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Largest clinical trial database in psychiatric research

10 November 2010

In a bid to accelerate drug discovery, NEWMEDS – an international academic-industry collaboration with King’s as its academic lead - has pooled resources to bring together data of 23,401 anonymised patients from 67 trials on 11 compounds in over 25 countries, to form the largest database of clinical trial data ever created in psychiatric research.

Despite tremendous growth in biomedical knowledge, the rate of development of new drugs has been slow, particularly in psychiatric disorders. Barriers include competition between rival companies and the limited exchange of science across the industry-academic divide.

In 2009, the Innovative Medicines Initiative (a joint undertaking between European Union and European Federation of Pharmaceutical Industries and Associations - EFPIA) launched a unique collaboration to address psychiatric drug development: NEWMEDS (Novel Methods leading to NeW MEdications in Depression and Schizophrenia).

Led by Dr. Tine Bryan Stensbøl, H. Lundbeck A/S and Professor Shitij Kapur, Institute of Psychiatry (IoP) at King’s, NEWMEDS brings together seven academic research institutions, nine major pharmaceutical companies and three small and medium-sized enterprises into one consortium.

It aims to overcome three major bottlenecks in developing models and methods in drug discovery for schizophrenia and depression:  lack of accurate animal models; lack of tools and tests in healthy volunteers that can provide early indication of efficacy; and reliance on a clinical trial methodology that has remained unchanged for 50 years.

To identify how modern clinical trials might be improved, the companies shared data to devise new ways of predicting which treatment is likely to work for which patient (individualized medicine) rather than using the standard trial-and-error system.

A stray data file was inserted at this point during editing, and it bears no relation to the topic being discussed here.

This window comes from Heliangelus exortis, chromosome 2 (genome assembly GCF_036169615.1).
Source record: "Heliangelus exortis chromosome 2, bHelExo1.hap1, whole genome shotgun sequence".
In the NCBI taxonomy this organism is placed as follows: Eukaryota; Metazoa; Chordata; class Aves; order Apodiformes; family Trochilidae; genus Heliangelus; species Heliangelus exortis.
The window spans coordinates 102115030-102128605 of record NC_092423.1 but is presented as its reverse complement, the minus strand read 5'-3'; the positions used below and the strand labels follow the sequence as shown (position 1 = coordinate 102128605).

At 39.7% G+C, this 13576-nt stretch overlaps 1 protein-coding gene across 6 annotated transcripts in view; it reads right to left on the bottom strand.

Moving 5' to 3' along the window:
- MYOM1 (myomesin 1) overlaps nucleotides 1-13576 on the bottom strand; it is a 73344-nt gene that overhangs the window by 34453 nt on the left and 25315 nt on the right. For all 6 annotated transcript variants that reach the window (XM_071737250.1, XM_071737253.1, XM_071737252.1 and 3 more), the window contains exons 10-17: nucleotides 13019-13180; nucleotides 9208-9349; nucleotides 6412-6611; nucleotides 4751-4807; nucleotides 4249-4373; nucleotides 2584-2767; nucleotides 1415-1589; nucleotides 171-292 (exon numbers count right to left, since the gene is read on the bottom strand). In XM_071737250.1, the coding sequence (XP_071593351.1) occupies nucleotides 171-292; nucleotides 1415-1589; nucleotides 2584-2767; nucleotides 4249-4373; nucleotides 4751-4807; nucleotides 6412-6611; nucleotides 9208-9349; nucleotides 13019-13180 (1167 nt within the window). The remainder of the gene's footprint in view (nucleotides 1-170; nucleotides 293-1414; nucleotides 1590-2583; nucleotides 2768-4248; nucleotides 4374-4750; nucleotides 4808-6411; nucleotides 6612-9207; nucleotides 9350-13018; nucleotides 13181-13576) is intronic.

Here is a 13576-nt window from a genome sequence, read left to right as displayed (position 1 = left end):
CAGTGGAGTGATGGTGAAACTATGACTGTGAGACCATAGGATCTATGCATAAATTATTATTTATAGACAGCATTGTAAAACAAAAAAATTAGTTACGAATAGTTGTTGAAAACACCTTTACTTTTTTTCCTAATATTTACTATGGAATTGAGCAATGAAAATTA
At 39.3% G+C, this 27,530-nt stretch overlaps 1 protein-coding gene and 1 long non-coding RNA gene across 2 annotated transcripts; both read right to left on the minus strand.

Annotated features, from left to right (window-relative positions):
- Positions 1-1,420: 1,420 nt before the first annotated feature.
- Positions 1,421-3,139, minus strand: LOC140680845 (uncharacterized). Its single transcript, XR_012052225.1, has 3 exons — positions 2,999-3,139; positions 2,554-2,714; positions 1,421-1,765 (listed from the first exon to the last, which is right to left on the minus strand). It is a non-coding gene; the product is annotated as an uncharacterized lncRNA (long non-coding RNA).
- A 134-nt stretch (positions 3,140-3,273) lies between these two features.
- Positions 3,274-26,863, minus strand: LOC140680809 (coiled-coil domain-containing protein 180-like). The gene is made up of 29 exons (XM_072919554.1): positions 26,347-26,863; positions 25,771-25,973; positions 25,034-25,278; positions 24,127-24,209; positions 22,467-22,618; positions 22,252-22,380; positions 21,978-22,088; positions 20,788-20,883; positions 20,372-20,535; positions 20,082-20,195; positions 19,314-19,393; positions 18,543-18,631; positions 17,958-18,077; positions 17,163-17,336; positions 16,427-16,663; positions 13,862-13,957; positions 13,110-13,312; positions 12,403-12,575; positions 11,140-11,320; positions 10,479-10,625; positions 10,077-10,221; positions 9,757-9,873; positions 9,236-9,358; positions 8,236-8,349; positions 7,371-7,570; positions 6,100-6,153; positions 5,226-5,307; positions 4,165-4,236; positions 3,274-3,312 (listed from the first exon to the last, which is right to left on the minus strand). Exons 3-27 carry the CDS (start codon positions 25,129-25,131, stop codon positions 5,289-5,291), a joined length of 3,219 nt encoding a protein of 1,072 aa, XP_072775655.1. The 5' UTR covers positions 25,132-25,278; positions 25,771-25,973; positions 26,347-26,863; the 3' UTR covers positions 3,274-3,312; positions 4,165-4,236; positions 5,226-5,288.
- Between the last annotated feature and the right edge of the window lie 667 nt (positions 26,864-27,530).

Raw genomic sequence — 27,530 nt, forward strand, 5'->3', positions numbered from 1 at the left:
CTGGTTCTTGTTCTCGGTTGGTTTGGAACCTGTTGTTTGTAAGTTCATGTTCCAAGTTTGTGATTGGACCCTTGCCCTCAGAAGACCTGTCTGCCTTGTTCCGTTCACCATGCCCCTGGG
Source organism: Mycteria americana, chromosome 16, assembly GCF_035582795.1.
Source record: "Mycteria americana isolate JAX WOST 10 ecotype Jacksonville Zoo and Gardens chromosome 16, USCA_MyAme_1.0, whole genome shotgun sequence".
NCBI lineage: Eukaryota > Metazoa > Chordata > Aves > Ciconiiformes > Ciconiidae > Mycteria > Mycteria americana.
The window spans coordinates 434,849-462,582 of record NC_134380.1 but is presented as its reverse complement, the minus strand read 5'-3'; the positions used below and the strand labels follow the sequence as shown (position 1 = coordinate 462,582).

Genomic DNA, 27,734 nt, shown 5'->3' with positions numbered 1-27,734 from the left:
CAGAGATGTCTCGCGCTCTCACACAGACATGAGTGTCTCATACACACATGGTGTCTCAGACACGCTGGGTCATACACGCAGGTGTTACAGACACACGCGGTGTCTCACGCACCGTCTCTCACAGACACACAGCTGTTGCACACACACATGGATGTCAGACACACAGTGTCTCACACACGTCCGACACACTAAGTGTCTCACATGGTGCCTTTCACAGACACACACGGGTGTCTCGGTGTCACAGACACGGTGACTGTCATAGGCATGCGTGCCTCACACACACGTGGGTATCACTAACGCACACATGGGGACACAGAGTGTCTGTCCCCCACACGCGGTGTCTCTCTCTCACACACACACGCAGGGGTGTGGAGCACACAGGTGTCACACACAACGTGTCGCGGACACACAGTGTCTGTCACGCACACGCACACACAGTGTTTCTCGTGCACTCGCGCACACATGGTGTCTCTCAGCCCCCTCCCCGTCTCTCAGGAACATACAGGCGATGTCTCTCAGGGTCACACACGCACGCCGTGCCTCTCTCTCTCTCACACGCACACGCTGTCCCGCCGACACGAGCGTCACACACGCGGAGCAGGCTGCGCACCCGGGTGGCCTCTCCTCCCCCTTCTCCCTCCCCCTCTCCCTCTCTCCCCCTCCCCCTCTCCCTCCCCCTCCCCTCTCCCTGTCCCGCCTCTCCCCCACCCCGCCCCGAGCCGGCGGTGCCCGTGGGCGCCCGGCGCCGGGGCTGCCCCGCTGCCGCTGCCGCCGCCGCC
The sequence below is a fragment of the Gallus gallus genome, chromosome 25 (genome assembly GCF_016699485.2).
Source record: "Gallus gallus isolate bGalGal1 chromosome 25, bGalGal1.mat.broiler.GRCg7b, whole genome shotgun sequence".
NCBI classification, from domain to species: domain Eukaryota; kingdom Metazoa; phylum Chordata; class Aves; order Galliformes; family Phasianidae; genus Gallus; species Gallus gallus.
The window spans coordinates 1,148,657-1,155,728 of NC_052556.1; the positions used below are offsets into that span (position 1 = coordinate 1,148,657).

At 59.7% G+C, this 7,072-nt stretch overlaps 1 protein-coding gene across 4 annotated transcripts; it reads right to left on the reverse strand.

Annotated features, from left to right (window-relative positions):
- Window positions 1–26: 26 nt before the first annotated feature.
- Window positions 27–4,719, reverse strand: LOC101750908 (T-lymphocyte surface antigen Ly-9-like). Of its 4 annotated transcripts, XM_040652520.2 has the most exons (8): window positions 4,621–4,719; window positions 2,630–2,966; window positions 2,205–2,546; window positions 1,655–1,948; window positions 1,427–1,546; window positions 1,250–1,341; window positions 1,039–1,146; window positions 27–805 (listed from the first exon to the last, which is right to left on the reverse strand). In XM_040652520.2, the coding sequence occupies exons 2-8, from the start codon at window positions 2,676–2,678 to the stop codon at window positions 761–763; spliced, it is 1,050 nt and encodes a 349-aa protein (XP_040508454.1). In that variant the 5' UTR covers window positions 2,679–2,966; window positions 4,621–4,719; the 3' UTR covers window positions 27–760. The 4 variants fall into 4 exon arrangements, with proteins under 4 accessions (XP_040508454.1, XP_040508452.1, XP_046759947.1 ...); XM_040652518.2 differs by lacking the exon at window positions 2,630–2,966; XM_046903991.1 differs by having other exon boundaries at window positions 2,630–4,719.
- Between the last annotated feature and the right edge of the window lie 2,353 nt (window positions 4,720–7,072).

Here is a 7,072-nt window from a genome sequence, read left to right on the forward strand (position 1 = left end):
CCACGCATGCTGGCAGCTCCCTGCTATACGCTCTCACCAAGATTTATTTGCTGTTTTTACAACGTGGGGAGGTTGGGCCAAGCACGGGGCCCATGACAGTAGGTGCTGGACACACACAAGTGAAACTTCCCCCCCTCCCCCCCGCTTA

Prof Kapur, Dean at the IoP at King’s and NEWMEDS academic lead said:  'The landscape of drug development and scientific discovery is changing. After pioneering examples in the field of genetics where sharing data has led to new discoveries – we wanted to see how this could be done in the clinical arena. NEWMEDS is the first large scale example of such collaboration between industry and academia in this field in psychiatry. Hopefully, this will be one step that will help reverse the drought of new medications in psychiatry.'

Dr. Tine Bryan Stensbøl, the industry lead and coordinator of NEWMEDS said: 'The pharmaceutical industry model where each company in isolation tries to solve precompetitive problems is being challenged by NEWMEDS. We have successfully identified a precompetitive match between competing companies and strong academic centres in Europe.  Data from clinical trials run by individual EFPIA companies are brought together for new areas of research, relevant not only to academic research but also to EFPIA going forward.'

For depression NEWMEDS aims to determine why patients respond to antidepressants differently.  Individual academic groups and companies have tried to find out in the past but limited data has deterred progress.  By pooling together resources of public sector projects GENDEP and GenPod with trials from the pharmaceutical companies, NEWMEDS has brought together data on genetics and clinical response in over 1800 patients to form the world’s largest resource of its kind for depression.  Prof Peter McGuffin, GENDEP lead from IoP at King’s comments: 'NEWMEDS has facilitated an unprecedented collaboration between academia and industry on the pharmacogenetics of depression that finally gives us a big enough, powerful enough sample to address how genetics influences antidepressant response. This could lead to changes in the way we select patients for trials, and in the long run how we select treatments for individuals.'

Prof Jonathan Rabinowitz, Bar Ilan University, Israel, who is leading the analysis of the schizophrenia data said:  'For 50 years we have been doing trials the same way – with a standard placebo or active control, for 4-6 weeks and using the same statistical approaches. By bringing together this large dataset we have a unique opportunity to see whether patients who get better on placebo are somehow different. We will be able to identify if trials could be smaller, faster and can decrease exposure of patients to experimental medications.'

Dr. Michel Goldman, Executive Director of the IMI programme adds: 'Acting as a neutral third party, the Innovative Medicines Initiative supports and facilitates the collaboration between public and private partners. The achievements of the NEWMEDS project underline the success of this innovative approach. The academic community will greatly benefit from the partnership, as the exceptionally large and valuable database on schizophrenia will be made available to all participants in the project. IMI has already launched 15 collaborative projects in different disease areas. In October, IMI launched another call for proposals that will result in a new set of research and training projects.'

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